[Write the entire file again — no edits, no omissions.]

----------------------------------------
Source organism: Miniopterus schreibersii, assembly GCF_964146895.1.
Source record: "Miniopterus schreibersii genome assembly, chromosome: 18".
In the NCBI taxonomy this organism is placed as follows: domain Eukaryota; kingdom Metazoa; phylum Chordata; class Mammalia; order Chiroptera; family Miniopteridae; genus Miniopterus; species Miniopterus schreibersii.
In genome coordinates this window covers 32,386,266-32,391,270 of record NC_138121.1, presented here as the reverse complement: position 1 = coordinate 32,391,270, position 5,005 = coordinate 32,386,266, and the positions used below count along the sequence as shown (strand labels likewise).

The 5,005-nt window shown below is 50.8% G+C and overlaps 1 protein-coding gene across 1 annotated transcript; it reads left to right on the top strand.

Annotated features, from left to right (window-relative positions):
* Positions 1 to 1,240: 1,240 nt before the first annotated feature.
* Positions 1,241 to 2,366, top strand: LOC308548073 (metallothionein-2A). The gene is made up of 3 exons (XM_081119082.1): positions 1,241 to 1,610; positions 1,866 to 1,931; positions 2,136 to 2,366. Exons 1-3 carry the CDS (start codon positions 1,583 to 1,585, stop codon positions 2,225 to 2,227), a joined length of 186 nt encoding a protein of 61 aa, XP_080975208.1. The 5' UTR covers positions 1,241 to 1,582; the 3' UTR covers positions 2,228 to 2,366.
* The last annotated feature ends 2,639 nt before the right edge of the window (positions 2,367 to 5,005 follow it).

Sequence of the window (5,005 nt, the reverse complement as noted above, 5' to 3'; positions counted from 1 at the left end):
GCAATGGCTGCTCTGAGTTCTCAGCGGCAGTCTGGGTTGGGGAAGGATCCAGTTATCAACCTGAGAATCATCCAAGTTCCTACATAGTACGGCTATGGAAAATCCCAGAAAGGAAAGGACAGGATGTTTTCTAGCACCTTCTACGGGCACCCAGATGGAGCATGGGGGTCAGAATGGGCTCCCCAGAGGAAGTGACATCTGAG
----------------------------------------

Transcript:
Source organism: Miniopterus schreibersii, assembly GCF_964146895.1.
Source record: "Miniopterus schreibersii genome assembly, chromosome: 18".
In the NCBI taxonomy this organism is placed as follows: domain Eukaryota; kingdom Metazoa; phylum Chordata; class Mammalia; order Chiroptera; family Miniopteridae; genus Miniopterus; species Miniopterus schreibersii.
In genome coordinates this window covers 32,386,266-32,391,270 of record NC_138121.1, presented here as the reverse complement: position 1 = coordinate 32,391,270, position 5,005 = coordinate 32,386,266, and the positions used below count along the sequence as shown (strand labels likewise).

The 5,005-nt window shown below is 50.8% G+C and overlaps 1 protein-coding gene across 1 annotated transcript; it reads left to right on the top strand.

Annotated features, from left to right (window-relative positions):
* Positions 1 to 1,240: 1,240 nt before the first annotated feature.
* Positions 1,241 to 2,366, top strand: LOC308548073 (metallothionein-2A). The gene is made up of 3 exons (XM_081119082.1): positions 1,241 to 1,610; positions 1,866 to 1,931; positions 2,136 to 2,366. Exons 1-3 carry the CDS (start codon positions 1,583 to 1,585, stop codon positions 2,225 to 2,227), a joined length of 186 nt encoding a protein of 61 aa, XP_080975208.1. The 5' UTR covers positions 1,241 to 1,582; the 3' UTR covers positions 2,228 to 2,366.
* The last annotated feature ends 2,639 nt before the right edge of the window (positions 2,367 to 5,005 follow it).

Sequence of the window (5,005 nt, the reverse complement as noted above, 5' to 3'; positions counted from 1 at the left end):
GCAATGGCTGCTCTGAGTTCTCAGCGGCAGTCTGGGTTGGGGAAGGATCCAGTTATCAACCTGAGAATCATCCAAGTTCCTACATAGTACGGCTATGGAAAATCCCAGAAAGGAAAGGACAGGATGTTTTCTAGCACCTTCTACGGGCACCCAGATGGAGCATGGGGGTCAGAATGGGCTCCCCAGAGGAAGTGACATCTGAG